“Discount Universe reached out to me, and shortly after, so did LRS,” Miller says. “My friend Kelsey Rubenstein—who paints and recycles clothes under the name Whatevernbd—had told me for months to check out Discount Universe, because they shared a similar idea of being yourself and letting freaks be freaks. So, when they reached out to me, I was really excited about walking this season. The clothes are inclusive to everyone, and they make you shine and feel fully yourself—which is so rare.”
“LRS was also a joy to walk for—they use a lot of recycled material—and being a part of Wendy Nichol’s presentation was a joy!” she continues. “I feel like any company celebrating humans for being themselves is so key. I didn’t have to compromise or change any part of me, and neither did anyone who walked those shows. It becomes less about idols and more about togetherness and holding each other up and celebrating the designers’ beautiful artwork.”
Fashion is not the only extracurricular activity Surfbort are involved in. Miller, Powell, and Kilgore all have roles in the upcoming film “Sound of Metal,” which features actor and recent GQ cover star Riz Ahmed as a heavy metal drummer dealing with hearing loss.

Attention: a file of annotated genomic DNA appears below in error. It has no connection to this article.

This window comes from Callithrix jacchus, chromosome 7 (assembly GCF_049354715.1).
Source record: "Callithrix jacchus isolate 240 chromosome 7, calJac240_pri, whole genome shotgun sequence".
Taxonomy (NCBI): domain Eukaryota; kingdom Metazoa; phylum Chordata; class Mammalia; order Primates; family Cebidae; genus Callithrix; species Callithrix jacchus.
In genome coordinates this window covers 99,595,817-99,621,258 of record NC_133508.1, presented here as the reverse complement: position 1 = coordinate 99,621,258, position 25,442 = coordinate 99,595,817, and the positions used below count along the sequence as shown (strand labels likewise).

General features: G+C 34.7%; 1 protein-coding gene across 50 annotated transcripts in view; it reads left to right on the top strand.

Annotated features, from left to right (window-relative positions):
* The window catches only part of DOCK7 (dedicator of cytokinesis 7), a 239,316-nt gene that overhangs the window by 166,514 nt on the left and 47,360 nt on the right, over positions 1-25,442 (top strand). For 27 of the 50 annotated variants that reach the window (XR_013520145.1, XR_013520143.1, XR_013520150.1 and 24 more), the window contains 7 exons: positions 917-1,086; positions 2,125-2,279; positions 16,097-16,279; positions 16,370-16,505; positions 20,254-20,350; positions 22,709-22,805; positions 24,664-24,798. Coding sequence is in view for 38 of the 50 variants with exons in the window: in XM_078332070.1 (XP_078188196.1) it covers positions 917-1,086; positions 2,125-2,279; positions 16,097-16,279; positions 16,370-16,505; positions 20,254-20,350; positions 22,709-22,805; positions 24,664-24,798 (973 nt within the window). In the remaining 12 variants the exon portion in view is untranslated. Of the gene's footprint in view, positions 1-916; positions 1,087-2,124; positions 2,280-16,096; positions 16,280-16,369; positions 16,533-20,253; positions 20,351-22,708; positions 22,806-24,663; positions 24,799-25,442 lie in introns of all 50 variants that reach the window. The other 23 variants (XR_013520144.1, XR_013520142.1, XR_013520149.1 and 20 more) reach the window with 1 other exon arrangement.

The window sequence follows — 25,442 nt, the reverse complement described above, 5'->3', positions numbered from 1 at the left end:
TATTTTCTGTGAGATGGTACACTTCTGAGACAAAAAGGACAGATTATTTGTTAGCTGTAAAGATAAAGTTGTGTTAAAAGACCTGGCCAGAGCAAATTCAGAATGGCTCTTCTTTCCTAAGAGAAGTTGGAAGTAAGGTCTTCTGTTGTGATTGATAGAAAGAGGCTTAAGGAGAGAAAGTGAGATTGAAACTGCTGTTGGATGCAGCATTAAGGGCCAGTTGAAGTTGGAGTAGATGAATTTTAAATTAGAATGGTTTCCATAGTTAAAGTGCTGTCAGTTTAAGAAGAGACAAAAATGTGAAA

“The director, Darius [Marder], became great friends with Sean and even came to Surfbort shows, and he asked Sean to be a part of the film, because the character is very similar to Sean: a sober drummer navigating the crazy touring musician lifestyle,” Miller says. “For months, Riz came over to our house to study and learn from Sean about his life—also to hang out. Sean ended up giving a large amount of his wardrobe to the film to use as well. They then invited us to be extras in the film, but when we got there, Darius just started filming while we were all naturally talking to Riz and Olivia [Cooke] by the ‘merch table.’ It was so wild; halfway through, I realized there was a boom mic above me and that the camera was recording. A pretty exciting start to being in a film, rogue style.”
From releasing a killer album in Friendship Music to going on awesome tours to storming the gates of high fashion to getting speaking roles in a movie, it’s been quite a year for Surfbort, and Miller is loving every minute of it.
“Life is exciting right now, and we can’t wait to spread the love and grow the Surfbort freak family,” she concludes.